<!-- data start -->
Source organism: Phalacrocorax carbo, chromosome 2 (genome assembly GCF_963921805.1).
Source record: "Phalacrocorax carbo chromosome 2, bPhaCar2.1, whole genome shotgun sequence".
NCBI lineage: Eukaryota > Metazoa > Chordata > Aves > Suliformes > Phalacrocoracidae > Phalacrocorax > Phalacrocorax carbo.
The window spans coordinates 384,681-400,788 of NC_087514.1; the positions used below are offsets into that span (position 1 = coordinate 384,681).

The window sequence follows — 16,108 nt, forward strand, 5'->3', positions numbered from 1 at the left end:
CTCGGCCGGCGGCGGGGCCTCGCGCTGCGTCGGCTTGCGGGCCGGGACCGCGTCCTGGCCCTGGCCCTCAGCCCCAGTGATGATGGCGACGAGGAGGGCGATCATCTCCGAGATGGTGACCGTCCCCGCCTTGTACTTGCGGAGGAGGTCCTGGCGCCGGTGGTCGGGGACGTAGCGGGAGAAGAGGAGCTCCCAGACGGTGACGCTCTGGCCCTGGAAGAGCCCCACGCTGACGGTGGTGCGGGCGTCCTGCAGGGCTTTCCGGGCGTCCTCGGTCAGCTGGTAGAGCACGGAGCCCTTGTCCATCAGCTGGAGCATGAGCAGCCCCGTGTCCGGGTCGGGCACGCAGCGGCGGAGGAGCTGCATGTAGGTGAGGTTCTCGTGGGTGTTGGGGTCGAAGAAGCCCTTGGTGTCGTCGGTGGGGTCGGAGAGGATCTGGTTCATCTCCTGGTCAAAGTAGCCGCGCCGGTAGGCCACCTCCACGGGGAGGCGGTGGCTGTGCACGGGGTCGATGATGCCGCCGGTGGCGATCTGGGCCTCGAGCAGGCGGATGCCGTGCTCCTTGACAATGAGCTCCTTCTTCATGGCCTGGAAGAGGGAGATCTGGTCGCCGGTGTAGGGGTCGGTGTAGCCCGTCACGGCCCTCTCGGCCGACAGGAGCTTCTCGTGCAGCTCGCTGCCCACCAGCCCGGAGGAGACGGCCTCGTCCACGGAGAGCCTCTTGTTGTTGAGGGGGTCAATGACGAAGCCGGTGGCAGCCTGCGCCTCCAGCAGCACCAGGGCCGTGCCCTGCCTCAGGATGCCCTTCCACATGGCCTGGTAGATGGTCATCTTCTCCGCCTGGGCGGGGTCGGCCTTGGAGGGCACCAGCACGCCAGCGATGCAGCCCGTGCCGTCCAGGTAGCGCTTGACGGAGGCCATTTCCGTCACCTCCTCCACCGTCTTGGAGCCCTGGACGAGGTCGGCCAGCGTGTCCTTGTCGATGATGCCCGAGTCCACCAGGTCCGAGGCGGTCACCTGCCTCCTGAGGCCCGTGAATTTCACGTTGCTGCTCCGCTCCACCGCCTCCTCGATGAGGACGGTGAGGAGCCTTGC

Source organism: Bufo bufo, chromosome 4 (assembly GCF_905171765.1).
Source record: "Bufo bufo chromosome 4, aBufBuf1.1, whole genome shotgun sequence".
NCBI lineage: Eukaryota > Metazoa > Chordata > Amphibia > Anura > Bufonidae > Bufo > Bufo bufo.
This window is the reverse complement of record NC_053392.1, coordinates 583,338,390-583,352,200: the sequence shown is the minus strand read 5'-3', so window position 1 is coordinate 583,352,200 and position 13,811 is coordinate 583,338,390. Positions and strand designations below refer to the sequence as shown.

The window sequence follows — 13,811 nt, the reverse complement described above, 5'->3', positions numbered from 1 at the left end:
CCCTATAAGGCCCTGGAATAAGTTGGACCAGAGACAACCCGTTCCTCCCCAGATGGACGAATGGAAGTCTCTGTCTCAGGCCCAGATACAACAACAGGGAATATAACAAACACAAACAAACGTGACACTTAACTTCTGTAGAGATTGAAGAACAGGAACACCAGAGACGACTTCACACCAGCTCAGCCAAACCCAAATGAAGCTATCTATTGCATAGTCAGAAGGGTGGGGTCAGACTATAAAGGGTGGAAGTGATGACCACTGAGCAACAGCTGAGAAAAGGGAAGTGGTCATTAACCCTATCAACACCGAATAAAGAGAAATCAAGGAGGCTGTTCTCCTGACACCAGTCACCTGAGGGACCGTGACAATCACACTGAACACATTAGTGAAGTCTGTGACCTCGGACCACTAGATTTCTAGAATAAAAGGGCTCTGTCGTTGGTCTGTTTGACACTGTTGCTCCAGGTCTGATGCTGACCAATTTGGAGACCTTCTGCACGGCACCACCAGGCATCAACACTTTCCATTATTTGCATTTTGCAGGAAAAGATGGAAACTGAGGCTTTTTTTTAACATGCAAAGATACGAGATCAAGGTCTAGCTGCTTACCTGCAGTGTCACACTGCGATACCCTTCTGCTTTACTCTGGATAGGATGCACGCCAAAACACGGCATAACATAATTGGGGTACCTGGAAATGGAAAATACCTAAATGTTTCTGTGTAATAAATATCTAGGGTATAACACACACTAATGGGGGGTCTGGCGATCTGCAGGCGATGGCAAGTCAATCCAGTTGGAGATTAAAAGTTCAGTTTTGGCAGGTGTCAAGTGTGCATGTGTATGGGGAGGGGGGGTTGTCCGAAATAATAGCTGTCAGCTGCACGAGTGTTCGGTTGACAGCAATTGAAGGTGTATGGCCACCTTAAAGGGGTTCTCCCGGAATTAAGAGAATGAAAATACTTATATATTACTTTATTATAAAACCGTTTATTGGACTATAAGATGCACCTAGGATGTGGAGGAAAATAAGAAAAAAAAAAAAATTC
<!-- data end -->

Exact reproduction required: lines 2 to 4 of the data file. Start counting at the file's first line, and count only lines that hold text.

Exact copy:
Source record: "Phalacrocorax carbo chromosome 2, bPhaCar2.1, whole genome shotgun sequence".
NCBI lineage: Eukaryota > Metazoa > Chordata > Aves > Suliformes > Phalacrocoracidae > Phalacrocorax > Phalacrocorax carbo.
The window spans coordinates 384,681-400,788 of NC_087514.1; the positions used below are offsets into that span (position 1 = coordinate 384,681).